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google cloud messaging


Google Play Services v7.8 Completes Rollout, Adds New Mobile Vision API With Face Detection And Barcode Reader, Improves Cloud Messaging With Priority And Localization

It has been almost a month since Google Play services 7.8 began rolling out to users, and as of yesterday, it is in wide release to everybody. A previous blog post by Google discussed the big new feature for developers would be the Nearby Messages API, but it turns out there are a couple of other additions worth checking out. In a new post on the Android Developers blog, Google announced a new Mobile Vision API with the ability to detect the presence, orientation, and some details of faces when they are in frame on an active camera.

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Extended Google Cloud Messaging Features No Longer Invite-Only For Developers, Gains Support For Desktop Chrome And Adds Several New Features

Last year, at Google I/O 2013, some major new features and improvements were announced for Google Cloud Messaging (GCM) -the replacement for Cloud to Device Messaging (C2DM). A couple of the new bits were even featured during the keynote, particularly notification syncing, which the audience loved. The one thing most people don't know is that most of the coolest things announced that year were marked as beta and locked behind an application process. Plenty of developers were accepted, but it certainly wasn't available to everybody. This year, the restrictions are dropping and all developers are allowed to make full use of GCM.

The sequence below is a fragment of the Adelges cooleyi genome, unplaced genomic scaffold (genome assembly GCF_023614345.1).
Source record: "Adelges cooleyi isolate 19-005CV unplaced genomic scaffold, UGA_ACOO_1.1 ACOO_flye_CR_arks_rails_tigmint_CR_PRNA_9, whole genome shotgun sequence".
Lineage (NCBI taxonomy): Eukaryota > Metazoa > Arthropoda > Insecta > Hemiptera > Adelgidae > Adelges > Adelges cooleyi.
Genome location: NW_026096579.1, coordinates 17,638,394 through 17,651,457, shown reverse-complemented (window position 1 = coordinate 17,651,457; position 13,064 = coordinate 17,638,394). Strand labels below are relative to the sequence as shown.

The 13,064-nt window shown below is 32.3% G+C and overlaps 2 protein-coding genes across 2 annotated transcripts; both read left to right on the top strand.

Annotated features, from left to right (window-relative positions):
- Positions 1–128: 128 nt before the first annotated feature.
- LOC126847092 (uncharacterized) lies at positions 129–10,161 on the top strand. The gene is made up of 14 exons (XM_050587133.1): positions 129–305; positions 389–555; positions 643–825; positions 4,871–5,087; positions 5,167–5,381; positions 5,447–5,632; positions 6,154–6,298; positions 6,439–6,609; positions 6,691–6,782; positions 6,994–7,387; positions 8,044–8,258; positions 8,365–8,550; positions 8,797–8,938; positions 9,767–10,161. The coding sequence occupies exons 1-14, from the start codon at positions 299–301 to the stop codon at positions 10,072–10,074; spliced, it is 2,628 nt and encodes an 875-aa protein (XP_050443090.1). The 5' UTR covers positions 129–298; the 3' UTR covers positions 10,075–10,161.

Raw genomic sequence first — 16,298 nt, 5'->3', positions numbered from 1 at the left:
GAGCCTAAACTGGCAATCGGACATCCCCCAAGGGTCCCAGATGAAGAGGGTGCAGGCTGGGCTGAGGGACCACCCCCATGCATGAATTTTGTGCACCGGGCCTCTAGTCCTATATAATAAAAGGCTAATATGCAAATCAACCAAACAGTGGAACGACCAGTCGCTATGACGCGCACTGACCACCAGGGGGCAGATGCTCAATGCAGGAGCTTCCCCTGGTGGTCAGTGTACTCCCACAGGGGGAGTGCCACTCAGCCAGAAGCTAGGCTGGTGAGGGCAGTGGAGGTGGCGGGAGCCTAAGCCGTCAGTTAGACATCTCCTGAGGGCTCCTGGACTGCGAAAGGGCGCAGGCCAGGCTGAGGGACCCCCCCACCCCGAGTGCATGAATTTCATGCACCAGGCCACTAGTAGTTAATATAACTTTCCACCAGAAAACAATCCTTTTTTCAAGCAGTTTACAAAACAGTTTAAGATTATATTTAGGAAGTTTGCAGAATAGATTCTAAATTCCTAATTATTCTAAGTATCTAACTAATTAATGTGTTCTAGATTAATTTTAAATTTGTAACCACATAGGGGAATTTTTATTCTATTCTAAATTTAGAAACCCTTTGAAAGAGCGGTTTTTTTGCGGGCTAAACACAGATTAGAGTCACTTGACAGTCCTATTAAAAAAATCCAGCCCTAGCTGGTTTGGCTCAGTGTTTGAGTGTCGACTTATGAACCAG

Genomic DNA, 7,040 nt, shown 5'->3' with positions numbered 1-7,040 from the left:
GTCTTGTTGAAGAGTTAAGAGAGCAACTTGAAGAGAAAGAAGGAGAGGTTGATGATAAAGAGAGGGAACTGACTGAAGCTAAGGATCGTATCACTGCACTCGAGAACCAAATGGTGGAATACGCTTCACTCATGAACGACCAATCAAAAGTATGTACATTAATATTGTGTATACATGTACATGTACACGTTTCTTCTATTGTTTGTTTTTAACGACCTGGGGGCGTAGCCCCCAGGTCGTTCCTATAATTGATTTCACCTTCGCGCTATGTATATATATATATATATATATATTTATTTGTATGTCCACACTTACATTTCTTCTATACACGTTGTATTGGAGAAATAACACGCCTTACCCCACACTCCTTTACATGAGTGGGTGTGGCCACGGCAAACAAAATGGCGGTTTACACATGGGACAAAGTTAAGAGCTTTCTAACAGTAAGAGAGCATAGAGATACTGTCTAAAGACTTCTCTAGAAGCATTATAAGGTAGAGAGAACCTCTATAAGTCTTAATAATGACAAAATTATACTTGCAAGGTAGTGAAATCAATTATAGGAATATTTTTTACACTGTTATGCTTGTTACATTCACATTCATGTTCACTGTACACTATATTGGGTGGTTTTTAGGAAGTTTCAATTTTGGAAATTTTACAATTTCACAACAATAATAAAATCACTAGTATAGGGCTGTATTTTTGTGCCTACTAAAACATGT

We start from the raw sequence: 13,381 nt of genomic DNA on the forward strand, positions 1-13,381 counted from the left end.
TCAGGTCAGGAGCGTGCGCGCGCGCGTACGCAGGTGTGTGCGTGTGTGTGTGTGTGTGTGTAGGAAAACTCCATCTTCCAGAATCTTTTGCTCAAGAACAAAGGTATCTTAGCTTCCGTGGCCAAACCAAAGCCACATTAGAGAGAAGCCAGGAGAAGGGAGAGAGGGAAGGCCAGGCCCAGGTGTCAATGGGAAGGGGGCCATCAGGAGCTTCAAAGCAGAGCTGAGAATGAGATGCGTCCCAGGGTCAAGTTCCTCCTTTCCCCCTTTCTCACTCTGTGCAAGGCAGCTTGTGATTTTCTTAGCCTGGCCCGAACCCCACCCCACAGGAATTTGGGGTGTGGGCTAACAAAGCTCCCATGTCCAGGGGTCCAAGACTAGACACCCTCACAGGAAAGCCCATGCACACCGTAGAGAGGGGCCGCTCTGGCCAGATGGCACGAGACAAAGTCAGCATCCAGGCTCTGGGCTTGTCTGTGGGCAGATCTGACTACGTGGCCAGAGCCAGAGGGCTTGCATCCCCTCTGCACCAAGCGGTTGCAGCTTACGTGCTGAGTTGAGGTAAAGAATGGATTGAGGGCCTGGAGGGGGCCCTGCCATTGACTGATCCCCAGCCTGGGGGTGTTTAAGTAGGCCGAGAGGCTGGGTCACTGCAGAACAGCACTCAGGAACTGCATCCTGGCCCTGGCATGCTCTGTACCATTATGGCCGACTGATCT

Achieving more with Mobile Cloud [Google I/O 2014]

The announcement came during a session titled "Achieving more with Mobile Cloud," presented by Francesco Nerieri.

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Federal Jury Decides Google Owes SimpleAir $85 Million For Push Messaging Patent Infringement

You can't run a tech company these days without infringing on someone's patents, and if you feel that you're infringee material, the Eastern District of Texas is the place to set up shop. SimpleAir, a Texas-based "inventor-owned technology licensing company," took Google to court over push messaging systems used in Android. Last month a jury found that Google infringed on all five of the asserted claims, leaving the company liable to pay up to $125 million for damages. Now we have a final number: $85 million.


The math here is simple. First, the jury found that Google's Cloud to Device Messaging (CD2M) and Google Cloud Messaging (GCM) infringed on all five claims made in patent number 7,035,914.

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